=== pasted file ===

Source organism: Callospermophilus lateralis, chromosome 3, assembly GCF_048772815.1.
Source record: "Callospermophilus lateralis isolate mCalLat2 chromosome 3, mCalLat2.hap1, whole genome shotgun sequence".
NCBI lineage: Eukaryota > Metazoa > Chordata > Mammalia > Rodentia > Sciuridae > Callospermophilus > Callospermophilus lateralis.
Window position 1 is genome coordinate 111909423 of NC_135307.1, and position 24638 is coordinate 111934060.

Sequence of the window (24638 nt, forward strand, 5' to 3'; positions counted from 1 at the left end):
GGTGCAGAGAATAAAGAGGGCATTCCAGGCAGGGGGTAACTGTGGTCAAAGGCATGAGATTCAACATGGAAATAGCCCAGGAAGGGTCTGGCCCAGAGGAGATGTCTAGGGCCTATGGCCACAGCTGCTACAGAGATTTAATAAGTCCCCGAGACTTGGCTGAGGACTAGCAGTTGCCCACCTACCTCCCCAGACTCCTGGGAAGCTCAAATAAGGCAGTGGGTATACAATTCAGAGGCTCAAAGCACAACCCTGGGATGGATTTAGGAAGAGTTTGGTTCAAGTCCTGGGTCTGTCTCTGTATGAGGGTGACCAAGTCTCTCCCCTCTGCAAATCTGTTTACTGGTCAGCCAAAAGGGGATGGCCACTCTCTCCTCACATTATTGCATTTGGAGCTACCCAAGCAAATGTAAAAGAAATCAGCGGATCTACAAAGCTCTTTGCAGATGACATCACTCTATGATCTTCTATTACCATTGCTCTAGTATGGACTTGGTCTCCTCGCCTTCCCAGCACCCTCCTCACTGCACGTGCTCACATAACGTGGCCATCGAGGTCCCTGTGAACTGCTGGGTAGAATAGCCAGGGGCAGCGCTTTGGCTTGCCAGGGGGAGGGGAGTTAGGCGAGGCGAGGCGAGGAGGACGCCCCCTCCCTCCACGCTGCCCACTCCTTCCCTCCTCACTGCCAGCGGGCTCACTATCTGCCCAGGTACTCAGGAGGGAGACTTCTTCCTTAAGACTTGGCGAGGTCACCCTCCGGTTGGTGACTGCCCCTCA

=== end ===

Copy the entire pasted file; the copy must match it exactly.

Source organism: Callospermophilus lateralis, chromosome 3, assembly GCF_048772815.1.
Source record: "Callospermophilus lateralis isolate mCalLat2 chromosome 3, mCalLat2.hap1, whole genome shotgun sequence".
NCBI lineage: Eukaryota > Metazoa > Chordata > Mammalia > Rodentia > Sciuridae > Callospermophilus > Callospermophilus lateralis.
Window position 1 is genome coordinate 111909423 of NC_135307.1, and position 24638 is coordinate 111934060.

Sequence of the window (24638 nt, forward strand, 5' to 3'; positions counted from 1 at the left end):
GGTGCAGAGAATAAAGAGGGCATTCCAGGCAGGGGGTAACTGTGGTCAAAGGCATGAGATTCAACATGGAAATAGCCCAGGAAGGGTCTGGCCCAGAGGAGATGTCTAGGGCCTATGGCCACAGCTGCTACAGAGATTTAATAAGTCCCCGAGACTTGGCTGAGGACTAGCAGTTGCCCACCTACCTCCCCAGACTCCTGGGAAGCTCAAATAAGGCAGTGGGTATACAATTCAGAGGCTCAAAGCACAACCCTGGGATGGATTTAGGAAGAGTTTGGTTCAAGTCCTGGGTCTGTCTCTGTATGAGGGTGACCAAGTCTCTCCCCTCTGCAAATCTGTTTACTGGTCAGCCAAAAGGGGATGGCCACTCTCTCCTCACATTATTGCATTTGGAGCTACCCAAGCAAATGTAAAAGAAATCAGCGGATCTACAAAGCTCTTTGCAGATGACATCACTCTATGATCTTCTATTACCATTGCTCTAGTATGGACTTGGTCTCCTCGCCTTCCCAGCACCCTCCTCACTGCACGTGCTCACATAACGTGGCCATCGAGGTCCCTGTGAACTGCTGGGTAGAATAGCCAGGGGCAGCGCTTTGGCTTGCCAGGGGGAGGGGAGTTAGGCGAGGCGAGGCGAGGAGGACGCCCCCTCCCTCCACGCTGCCCACTCCTTCCCTCCTCACTGCCAGCGGGCTCACTATCTGCCCAGGTACTCAGGAGGGAGACTTCTTCCTTAAGACTTGGCGAGGTCACCCTCCGGTTGGTGACTGCCCCTCA